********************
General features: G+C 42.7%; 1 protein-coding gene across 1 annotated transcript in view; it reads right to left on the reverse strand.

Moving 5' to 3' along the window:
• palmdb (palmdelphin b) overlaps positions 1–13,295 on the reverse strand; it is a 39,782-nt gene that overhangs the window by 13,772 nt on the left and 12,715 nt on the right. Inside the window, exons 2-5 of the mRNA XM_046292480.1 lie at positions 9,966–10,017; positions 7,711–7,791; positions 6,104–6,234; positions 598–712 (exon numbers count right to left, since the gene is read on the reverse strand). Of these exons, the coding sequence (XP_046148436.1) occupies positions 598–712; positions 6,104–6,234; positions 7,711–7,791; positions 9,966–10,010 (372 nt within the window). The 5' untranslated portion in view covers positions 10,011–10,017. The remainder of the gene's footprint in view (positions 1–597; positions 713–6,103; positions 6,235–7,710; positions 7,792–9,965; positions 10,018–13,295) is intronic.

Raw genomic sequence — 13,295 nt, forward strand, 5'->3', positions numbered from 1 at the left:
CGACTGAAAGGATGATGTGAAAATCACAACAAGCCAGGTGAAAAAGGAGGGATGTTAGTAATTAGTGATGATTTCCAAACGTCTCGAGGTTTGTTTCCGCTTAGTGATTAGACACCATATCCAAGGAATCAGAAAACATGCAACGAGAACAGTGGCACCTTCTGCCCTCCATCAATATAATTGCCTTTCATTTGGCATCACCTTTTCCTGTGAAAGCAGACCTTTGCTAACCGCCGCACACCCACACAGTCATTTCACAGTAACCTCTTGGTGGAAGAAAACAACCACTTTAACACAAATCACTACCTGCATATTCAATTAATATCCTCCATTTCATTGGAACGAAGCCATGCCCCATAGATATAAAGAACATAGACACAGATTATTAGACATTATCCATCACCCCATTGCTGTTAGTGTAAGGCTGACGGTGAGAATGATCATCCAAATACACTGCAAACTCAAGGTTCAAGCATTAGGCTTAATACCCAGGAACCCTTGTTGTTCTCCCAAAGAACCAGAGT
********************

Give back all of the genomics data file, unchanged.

General features: G+C 42.7%; 1 protein-coding gene across 1 annotated transcript in view; it reads right to left on the reverse strand.

Moving 5' to 3' along the window:
• palmdb (palmdelphin b) overlaps positions 1–13,295 on the reverse strand; it is a 39,782-nt gene that overhangs the window by 13,772 nt on the left and 12,715 nt on the right. Inside the window, exons 2-5 of the mRNA XM_046292480.1 lie at positions 9,966–10,017; positions 7,711–7,791; positions 6,104–6,234; positions 598–712 (exon numbers count right to left, since the gene is read on the reverse strand). Of these exons, the coding sequence (XP_046148436.1) occupies positions 598–712; positions 6,104–6,234; positions 7,711–7,791; positions 9,966–10,010 (372 nt within the window). The 5' untranslated portion in view covers positions 10,011–10,017. The remainder of the gene's footprint in view (positions 1–597; positions 713–6,103; positions 6,235–7,710; positions 7,792–9,965; positions 10,018–13,295) is intronic.

Raw genomic sequence — 13,295 nt, forward strand, 5'->3', positions numbered from 1 at the left:
CGACTGAAAGGATGATGTGAAAATCACAACAAGCCAGGTGAAAAAGGAGGGATGTTAGTAATTAGTGATGATTTCCAAACGTCTCGAGGTTTGTTTCCGCTTAGTGATTAGACACCATATCCAAGGAATCAGAAAACATGCAACGAGAACAGTGGCACCTTCTGCCCTCCATCAATATAATTGCCTTTCATTTGGCATCACCTTTTCCTGTGAAAGCAGACCTTTGCTAACCGCCGCACACCCACACAGTCATTTCACAGTAACCTCTTGGTGGAAGAAAACAACCACTTTAACACAAATCACTACCTGCATATTCAATTAATATCCTCCATTTCATTGGAACGAAGCCATGCCCCATAGATATAAAGAACATAGACACAGATTATTAGACATTATCCATCACCCCATTGCTGTTAGTGTAAGGCTGACGGTGAGAATGATCATCCAAATACACTGCAAACTCAAGGTTCAAGCATTAGGCTTAATACCCAGGAACCCTTGTTGTTCTCCCAAAGAACCAGAGT